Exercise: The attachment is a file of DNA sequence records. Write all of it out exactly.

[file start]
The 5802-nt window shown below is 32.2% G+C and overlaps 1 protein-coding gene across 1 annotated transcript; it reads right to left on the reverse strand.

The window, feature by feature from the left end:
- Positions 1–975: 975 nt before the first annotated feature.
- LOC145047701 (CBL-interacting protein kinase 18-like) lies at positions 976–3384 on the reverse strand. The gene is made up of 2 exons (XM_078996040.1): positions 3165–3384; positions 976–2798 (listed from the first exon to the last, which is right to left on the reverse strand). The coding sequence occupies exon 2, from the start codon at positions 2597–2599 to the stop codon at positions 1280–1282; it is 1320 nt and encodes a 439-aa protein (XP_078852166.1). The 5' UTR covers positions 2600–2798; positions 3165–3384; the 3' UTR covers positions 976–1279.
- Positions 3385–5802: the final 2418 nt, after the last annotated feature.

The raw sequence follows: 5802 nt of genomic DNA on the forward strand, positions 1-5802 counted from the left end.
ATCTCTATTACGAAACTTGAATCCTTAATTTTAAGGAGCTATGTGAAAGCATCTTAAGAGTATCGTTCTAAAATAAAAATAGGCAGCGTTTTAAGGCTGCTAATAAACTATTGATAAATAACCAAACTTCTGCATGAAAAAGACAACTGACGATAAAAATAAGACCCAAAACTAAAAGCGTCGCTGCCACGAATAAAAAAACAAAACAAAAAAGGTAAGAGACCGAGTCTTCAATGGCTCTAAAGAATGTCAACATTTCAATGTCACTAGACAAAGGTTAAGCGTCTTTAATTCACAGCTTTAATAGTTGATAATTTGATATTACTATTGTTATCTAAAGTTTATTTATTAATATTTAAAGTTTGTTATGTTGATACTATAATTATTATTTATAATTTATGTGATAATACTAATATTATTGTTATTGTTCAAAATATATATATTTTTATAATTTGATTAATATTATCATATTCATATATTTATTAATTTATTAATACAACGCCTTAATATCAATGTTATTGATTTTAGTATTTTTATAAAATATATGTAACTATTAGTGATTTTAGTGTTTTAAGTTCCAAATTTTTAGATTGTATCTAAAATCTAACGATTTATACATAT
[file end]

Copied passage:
The 5802-nt window shown below is 32.2% G+C and overlaps 1 protein-coding gene across 1 annotated transcript; it reads right to left on the reverse strand.

The window, feature by feature from the left end:
- Positions 1–975: 975 nt before the first annotated feature.
- LOC145047701 (CBL-interacting protein kinase 18-like) lies at positions 976–3384 on the reverse strand. The gene is made up of 2 exons (XM_078996040.1): positions 3165–3384; positions 976–2798 (listed from the first exon to the last, which is right to left on the reverse strand). The coding sequence occupies exon 2, from the start codon at positions 2597–2599 to the stop codon at positions 1280–1282; it is 1320 nt and encodes a 439-aa protein (XP_078852166.1). The 5' UTR covers positions 2600–2798; positions 3165–3384; the 3' UTR covers positions 976–1279.
- Positions 3385–5802: the final 2418 nt, after the last annotated feature.

The raw sequence follows: 5802 nt of genomic DNA on the forward strand, positions 1-5802 counted from the left end.
ATCTCTATTACGAAACTTGAATCCTTAATTTTAAGGAGCTATGTGAAAGCATCTTAAGAGTATCGTTCTAAAATAAAAATAGGCAGCGTTTTAAGGCTGCTAATAAACTATTGATAAATAACCAAACTTCTGCATGAAAAAGACAACTGACGATAAAAATAAGACCCAAAACTAAAAGCGTCGCTGCCACGAATAAAAAAACAAAACAAAAAAGGTAAGAGACCGAGTCTTCAATGGCTCTAAAGAATGTCAACATTTCAATGTCACTAGACAAAGGTTAAGCGTCTTTAATTCACAGCTTTAATAGTTGATAATTTGATATTACTATTGTTATCTAAAGTTTATTTATTAATATTTAAAGTTTGTTATGTTGATACTATAATTATTATTTATAATTTATGTGATAATACTAATATTATTGTTATTGTTCAAAATATATATATTTTTATAATTTGATTAATATTATCATATTCATATATTTATTAATTTATTAATACAACGCCTTAATATCAATGTTATTGATTTTAGTATTTTTATAAAATATATGTAACTATTAGTGATTTTAGTGTTTTAAGTTCCAAATTTTTAGATTGTATCTAAAATCTAACGATTTATACATAT